“Snow?” I hear what’s supposed to be my mother’s voice echo off the walls, listening carefully at its unfamiliar tone. “I’m in the kitchen, honey.” I’m steps away from the doorway, afraid of confronting her. Of letting her see me like this. I couldn’t live with myself this way, even if it meant stopping my heartbeat to save my family the sorrow. The embarrassment.

I step into the kitchen without a word, my mother’s back turned towards me. The air around me reeks of something other than baked goods or pizza, my senses not quite capable of deciphering the distinct smell. I edge my way towards her, hoping she doesn’t feel my presence. I’m directly behind her now, the simple act of peering over her shoulder a suddenly daunting task. I rise to my tiptoes, the sight hardly pleasing.

She’s mixing a thick, red substance in a bowl, slimy coils of blue surfacing now and again. My mother turns to face me, wearing what I assume to be a wide-toothed grin, although I sure as hell can’t tell. She’s a Mute, too, all distinctive features of her face blended into one surface, hers more interrupted with silver veins than mine. I nearly collapse in horror, my bout of fear propelling my entire body backwards, straight into the edge of the island counter.

She tilts her head for a second, her voice spiraling in ribbons around me, spoken out of thin air. “I’m making your favorite, honey. La cocotte nervure. Your father suggested I use the Type A blood from the freezer, but I insisted on Type O. It has more of a . . . metallic taste.” She chortles deeply and I’m at a loss for words, mind spinning with a plethora of dead-ended questions and recurring suggestions of how to end all this. The problem is, I’m not sure there is a way.


I don’t even know what this is.

I bolt for the front door, ignoring her distorted calls for me, yelling parental phrases like, “Don’t be out too late!” and “Be home for dinner!”. I’m running down the street, my feet carrying me to an unknown destination. I’m trying to focus on not thinking, not freaking out about all this.

How could I not?

I don’t have a face.

My mom doesn’t have a face.

My dog doesn’t recognize me.

By the time my sub-conscious thinking subsides, I find myself sitting in a coffee shop booth, the room engulfed in incinerated wallpaper and broken light fixtures. I rise, not daring to touch the coffee cup sitting patiently before me. The length of the hallways haunt my thoughts, feeding me with wicked nothings that keep me aware and on edge.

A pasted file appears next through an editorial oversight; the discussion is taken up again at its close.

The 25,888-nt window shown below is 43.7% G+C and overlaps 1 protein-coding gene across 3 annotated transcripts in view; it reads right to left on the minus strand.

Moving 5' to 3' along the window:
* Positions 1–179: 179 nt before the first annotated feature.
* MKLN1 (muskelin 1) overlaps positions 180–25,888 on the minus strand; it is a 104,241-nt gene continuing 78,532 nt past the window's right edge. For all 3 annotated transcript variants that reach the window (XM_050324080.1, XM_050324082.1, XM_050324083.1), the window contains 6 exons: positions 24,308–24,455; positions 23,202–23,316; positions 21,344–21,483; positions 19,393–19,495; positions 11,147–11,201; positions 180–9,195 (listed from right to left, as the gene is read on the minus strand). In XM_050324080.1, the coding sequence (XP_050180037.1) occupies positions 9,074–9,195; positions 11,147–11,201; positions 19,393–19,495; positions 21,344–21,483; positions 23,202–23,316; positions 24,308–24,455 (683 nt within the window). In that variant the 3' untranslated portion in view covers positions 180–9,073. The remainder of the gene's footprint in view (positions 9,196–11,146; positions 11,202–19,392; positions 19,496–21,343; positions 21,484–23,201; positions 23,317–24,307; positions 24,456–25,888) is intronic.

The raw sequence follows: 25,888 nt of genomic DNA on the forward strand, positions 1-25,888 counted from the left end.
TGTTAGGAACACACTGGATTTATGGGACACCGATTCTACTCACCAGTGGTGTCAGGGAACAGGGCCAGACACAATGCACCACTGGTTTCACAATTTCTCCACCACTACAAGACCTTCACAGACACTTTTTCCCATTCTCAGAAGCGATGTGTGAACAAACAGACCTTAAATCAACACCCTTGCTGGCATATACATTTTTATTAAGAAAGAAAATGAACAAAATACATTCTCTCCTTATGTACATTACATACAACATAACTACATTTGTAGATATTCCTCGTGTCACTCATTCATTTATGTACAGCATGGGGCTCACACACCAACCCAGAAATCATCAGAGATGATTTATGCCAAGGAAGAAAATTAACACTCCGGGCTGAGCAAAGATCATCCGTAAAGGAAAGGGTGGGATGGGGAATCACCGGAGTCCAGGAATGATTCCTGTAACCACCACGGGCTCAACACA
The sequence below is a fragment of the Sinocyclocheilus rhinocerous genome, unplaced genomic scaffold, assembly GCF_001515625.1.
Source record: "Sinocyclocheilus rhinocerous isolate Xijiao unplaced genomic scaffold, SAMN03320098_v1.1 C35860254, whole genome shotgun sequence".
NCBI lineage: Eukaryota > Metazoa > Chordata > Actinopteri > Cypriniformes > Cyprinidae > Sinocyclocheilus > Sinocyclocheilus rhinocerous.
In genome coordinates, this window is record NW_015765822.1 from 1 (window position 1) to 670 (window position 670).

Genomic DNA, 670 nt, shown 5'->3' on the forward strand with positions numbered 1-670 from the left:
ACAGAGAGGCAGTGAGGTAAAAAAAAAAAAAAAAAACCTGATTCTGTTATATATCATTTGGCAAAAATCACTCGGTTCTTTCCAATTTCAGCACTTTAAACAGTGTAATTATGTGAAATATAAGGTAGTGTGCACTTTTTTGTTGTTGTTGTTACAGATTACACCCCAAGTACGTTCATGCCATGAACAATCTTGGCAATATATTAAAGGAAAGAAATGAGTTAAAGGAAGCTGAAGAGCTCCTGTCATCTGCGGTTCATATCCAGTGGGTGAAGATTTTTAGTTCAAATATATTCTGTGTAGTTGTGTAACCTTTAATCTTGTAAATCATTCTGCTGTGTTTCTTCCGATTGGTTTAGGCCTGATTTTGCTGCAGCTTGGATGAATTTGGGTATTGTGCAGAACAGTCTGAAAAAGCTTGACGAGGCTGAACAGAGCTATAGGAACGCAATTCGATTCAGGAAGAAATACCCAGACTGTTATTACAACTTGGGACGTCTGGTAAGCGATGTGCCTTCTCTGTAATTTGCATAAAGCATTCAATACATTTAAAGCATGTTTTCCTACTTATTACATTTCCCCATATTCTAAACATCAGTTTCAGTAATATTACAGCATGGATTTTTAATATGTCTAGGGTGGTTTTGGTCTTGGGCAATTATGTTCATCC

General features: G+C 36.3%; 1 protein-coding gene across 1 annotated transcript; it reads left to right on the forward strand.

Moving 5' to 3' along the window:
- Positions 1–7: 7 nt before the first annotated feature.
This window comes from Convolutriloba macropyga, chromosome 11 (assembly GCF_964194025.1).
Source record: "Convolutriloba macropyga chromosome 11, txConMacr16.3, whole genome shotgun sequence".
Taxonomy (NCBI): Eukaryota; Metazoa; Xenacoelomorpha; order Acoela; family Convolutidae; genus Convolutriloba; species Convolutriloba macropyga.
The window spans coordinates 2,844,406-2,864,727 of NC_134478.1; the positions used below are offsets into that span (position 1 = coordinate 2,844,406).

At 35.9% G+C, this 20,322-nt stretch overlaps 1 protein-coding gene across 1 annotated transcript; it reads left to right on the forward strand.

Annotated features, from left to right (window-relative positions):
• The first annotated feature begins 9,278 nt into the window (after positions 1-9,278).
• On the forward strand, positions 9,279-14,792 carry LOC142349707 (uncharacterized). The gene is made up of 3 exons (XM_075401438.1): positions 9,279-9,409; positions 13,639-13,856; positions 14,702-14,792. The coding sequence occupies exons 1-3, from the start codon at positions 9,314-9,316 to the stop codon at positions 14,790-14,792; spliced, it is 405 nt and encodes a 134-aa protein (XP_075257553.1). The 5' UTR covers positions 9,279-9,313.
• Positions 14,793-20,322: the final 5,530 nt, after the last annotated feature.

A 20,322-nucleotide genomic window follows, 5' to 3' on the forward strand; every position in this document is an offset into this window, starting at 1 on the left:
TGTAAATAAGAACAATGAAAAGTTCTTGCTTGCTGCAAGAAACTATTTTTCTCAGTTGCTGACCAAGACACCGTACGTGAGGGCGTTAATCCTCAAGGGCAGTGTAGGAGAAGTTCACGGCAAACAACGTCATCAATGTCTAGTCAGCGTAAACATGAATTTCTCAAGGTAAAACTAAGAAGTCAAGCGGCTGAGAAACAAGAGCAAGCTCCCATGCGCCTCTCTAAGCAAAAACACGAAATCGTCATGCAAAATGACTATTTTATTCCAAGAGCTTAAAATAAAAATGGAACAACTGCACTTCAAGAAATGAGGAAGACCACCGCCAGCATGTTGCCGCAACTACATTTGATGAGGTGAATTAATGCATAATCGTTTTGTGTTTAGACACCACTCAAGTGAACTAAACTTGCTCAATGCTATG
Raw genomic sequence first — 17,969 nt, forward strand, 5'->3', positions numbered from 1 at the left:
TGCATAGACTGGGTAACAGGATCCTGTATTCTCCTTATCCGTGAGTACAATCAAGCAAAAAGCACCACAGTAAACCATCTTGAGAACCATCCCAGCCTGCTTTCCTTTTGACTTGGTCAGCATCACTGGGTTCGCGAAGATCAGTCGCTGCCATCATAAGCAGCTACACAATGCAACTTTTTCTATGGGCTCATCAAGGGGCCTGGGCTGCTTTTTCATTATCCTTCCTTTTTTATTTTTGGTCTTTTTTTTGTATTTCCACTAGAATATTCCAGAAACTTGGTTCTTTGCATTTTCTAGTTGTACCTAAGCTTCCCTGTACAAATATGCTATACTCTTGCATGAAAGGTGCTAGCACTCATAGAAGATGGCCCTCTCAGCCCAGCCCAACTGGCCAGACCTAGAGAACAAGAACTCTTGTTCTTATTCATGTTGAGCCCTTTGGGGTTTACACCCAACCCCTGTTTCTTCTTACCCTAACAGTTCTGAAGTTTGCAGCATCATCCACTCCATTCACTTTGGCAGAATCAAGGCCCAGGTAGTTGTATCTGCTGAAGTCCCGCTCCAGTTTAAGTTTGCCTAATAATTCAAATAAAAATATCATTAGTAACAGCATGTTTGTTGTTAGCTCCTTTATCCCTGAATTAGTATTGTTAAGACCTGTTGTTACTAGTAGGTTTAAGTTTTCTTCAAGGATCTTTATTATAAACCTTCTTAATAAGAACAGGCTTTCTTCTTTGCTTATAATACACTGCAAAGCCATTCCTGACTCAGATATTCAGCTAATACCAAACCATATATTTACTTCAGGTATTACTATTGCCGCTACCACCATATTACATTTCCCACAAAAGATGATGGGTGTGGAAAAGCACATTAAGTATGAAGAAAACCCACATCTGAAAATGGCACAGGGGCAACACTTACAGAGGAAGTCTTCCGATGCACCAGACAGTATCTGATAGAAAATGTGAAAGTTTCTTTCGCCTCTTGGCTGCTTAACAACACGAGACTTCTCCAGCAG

I am cautious, the weight of roaming the corrupted place weighing me down. The faint sound of footsteps forces me to rethink my hesitation. I take a quick glance over my shoulder, a second look absolutely necessary because of the pure shock of it all.

A massive figure looms at the end of the hall, face similar to both me and my mother’s, except the whole front is missing, and in its place are actual cobwebs. From as far as I can see, the miniature crawlers don’t seem to have a problem with it. I make a run for it, not exactly sure it’ll do any good in protecting me from the greater monster version of myself.

I take no heed to the wall, using every last bit of strength in me as an energizer. To my surprise, the wall melts upon impact into freezing water, the water I’m falling in, darkness surrounding me like clouds of smoke. I’m slowly sinking to the bottom of what I assume is at least a river. I force myself to swim toward the bottom, wanting to get away from the monster that’s after me.

My arms are getting tired, my biceps screaming at me from within. I remind myself not to inhale, the thought of my life ending at this moment not such a foreign result in my head. I land in a bed of sand with a polite thud, unable to comprehend how well I can see when I don’t have eyes, and is supposed to be the darkest region of the river.

Without thinking, I walk over to a rust-stained pickup truck beckoning me with hunger for attention. A pickup. Underwater. I swim through the space where the window should’ve been, the cab of the truck expanding before me into a tunnel, practically asking for me to crawl through it and accept my fate.

I do what it tells me, still holding my breath, my human lungs probably collapsing and withering away inside my monster ones. If I even have lungs. I keep crawling, the cool metal beneath me starting to freeze, burning my knees and tearing at my flesh. I propel myself forward, landing harshly on the floor of my bedroom. I check to make sure I’m still alive, my computer monitor reflecting the face of Snow Bailrith.

My face.

The last thing I hear is the jolting pop of a door being slammed before I’m engulfed in absolute darkness.